• For dieters: FoodPoints value is 4
    * FoodPoints are calculated by Fooducate based on fats, carbs, fiber, and protein. They are not an endorsement or approval of the product or its manufacturer. The fewer points - the better.
  • Highly Processed!
    This product is highly processed. If you'll take a look at its ingredient list, you'll discover new words to add to your vocabulary. Many of theses ingredients are required to increase the shelf life of the product and improve the flavor that disappears when food is not fresh.
  • Contains Carrageenan!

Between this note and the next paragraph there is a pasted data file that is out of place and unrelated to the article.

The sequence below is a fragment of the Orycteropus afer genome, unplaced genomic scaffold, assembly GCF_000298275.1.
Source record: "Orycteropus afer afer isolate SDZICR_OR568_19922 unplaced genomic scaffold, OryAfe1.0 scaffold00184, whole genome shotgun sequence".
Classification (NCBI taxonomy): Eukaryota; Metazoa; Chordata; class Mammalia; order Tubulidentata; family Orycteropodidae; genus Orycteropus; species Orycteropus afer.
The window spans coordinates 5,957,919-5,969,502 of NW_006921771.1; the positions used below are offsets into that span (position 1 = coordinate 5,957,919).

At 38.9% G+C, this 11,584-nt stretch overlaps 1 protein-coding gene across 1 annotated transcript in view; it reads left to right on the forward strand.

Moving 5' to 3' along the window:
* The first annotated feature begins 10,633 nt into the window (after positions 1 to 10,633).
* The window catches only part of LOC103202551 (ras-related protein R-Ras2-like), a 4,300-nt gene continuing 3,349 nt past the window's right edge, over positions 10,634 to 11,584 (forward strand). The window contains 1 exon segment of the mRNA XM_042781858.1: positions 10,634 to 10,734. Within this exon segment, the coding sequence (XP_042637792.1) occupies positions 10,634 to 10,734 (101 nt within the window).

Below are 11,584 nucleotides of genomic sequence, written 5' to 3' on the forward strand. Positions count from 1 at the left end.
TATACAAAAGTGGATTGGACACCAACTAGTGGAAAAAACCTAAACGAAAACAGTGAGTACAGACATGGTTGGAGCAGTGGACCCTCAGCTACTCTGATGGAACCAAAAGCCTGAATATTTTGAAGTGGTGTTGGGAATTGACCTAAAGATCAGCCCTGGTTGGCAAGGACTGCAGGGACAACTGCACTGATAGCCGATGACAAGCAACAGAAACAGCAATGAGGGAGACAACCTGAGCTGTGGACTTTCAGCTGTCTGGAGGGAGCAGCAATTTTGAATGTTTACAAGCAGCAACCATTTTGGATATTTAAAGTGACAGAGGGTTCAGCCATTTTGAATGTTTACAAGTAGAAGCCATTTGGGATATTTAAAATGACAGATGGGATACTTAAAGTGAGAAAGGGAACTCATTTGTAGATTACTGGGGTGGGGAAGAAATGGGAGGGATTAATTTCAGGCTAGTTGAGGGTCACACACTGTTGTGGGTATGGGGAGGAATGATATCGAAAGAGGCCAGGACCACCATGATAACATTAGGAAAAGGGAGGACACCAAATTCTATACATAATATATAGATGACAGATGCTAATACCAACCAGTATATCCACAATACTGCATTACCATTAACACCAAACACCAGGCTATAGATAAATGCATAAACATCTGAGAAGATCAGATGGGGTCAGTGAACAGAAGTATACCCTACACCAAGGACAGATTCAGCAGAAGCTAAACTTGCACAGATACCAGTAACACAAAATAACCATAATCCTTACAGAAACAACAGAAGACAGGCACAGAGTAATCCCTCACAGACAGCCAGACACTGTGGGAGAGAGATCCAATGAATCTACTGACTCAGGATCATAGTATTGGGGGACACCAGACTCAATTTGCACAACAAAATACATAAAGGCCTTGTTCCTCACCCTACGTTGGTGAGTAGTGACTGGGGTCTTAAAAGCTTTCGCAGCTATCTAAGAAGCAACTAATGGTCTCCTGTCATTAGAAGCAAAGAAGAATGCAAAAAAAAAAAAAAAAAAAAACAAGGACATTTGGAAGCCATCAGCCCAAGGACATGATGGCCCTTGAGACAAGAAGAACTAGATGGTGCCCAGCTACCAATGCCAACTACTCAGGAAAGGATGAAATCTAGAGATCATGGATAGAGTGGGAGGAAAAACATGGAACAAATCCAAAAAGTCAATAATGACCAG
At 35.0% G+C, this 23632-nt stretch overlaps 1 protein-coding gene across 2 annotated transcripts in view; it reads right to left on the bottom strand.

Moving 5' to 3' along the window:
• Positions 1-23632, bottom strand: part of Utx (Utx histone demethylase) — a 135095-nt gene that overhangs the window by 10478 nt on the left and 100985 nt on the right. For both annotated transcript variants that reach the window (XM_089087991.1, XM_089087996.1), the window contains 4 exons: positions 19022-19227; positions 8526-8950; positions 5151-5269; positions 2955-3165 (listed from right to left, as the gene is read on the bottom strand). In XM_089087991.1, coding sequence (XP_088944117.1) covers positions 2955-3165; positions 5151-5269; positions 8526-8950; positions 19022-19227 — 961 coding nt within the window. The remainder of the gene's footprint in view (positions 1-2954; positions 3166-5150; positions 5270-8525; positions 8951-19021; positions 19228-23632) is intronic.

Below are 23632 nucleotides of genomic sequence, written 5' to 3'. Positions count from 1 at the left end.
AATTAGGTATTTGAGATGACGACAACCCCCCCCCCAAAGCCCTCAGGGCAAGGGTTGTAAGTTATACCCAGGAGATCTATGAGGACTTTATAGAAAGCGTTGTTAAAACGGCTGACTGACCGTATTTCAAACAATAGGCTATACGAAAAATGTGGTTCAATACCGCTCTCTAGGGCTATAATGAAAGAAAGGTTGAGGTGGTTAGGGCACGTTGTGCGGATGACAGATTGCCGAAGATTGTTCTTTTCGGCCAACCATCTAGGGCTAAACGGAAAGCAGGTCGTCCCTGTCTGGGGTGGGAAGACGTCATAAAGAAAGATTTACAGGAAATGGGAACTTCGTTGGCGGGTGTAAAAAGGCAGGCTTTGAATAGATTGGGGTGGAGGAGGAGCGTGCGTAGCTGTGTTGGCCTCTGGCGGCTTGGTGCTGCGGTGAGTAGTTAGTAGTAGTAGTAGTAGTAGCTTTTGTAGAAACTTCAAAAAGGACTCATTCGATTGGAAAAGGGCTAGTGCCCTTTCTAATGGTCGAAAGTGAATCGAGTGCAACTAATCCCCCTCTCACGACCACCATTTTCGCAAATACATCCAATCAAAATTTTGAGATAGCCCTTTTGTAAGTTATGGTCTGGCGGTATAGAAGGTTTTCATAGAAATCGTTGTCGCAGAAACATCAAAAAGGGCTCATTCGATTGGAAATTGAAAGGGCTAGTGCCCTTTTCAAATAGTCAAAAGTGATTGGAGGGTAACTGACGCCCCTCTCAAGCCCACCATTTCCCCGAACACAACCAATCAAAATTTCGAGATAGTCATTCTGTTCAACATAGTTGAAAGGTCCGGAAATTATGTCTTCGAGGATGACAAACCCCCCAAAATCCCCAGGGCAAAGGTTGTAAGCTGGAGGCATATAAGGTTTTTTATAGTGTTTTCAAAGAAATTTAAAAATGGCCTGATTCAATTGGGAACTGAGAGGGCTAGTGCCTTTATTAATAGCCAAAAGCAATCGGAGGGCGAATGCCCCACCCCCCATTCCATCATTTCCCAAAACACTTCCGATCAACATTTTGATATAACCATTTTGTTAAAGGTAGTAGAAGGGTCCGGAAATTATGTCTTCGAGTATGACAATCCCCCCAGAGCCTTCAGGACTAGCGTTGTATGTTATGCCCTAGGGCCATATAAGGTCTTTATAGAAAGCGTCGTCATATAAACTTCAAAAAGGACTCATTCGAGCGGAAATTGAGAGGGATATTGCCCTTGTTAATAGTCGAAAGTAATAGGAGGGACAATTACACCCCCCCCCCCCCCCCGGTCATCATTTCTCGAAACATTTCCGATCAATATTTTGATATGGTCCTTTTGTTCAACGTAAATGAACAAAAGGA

Carrageenan is an additive made from seaweed. It is used as a thickener in products such as ice cream, jelly, chocolate milk, infant formula, cottage cheese. It is a vegetarian and vegan alternative to gelatin. It has been used for hundreds of years in Ireland and China, but only made headway into modern food processing in the last 50 years. The processing steps after harvesting the seaweed include drying, grounding, filtration, treatment with potassium hydroxide, removal of cellulose by centrifuge, concentration by evaporation, drying, and grounding. Interestingly, the Philippines account for the vast majority of the world supply of carrageenan. In some animal studies, carrageenan was shown to cause intestinal lacerations and tumors. A 2001 meta-study of 45 peer-reviewed studies concluded that carrageenan consumption may result in gastrointestinal malignancy and inflammatory bowel. The FDA has approved carrageenan as safe, basing its decision on industry funded studies. European agencies and the World Health Organization have also deemed carrageenan safe, with the exception of infant formula. The fear is the a baby's gut may be unable to handle the large carrageenan molecules. In some individuals carrageenan may cause intestinal discomfort or worse. ---- Sources: Tobacman JK. Review of harmful gastrointestinal effects of carrageenan in animal experiments. Environ Health Perspect. 2001 Oct;109(10):983-94. Marcus R, Watt J. Seaweeds and ulcerative colitis in laboratory animals. Lancet. 1969 Aug 30;2(7618):489-90. Yang B, Bhattacharyya S, Linhardt R, Tobacman J. Exposure to common food additive carrageenan leads to reduced sulfatase activity and increase in sulfated glycosaminoglycans in human epithelial cells. Biochimie. 2012 Jun;94(6):1309-16. Bhattacharyya S, O-Sullivan I, Katyal S, Unterman T, Tobacman JK. Exposure to the common food additive carrageenan leads to glucose intolerance, insulin resistance and inhibition of insulin signalling in HepG2 cells and C57BL/6J mice. Diabetologia. 2012 Jan;55(1):194-203. Bhattacharyya S, Dudeja PK, Tobacman JK. Tumor necrosis factor alpha-induced inflammation is increased but apoptosis is inhibited by common food additive carrageenan. J Biol Chem. 2010 Dec 10;285(50):39511-22. Bhattacharyya S, Borthakur A, Dudeja PK, Tobacman JK. Carrageenan induces cell cycle arrest in human intestinal epithelial cells in vitro. J Nutr. 2008 Mar;138(3):469-75. Bhattacharyya S, Borthakur A, Dudeja PK, Tobacman JK. Carrageenan reduces bone morphogenetic protein-4 (BMP4) and activates the Wnt/beta-catenin pathway in normal human colonocytes. Dig Dis Sci. 2007 Oct;52(10):2766-74.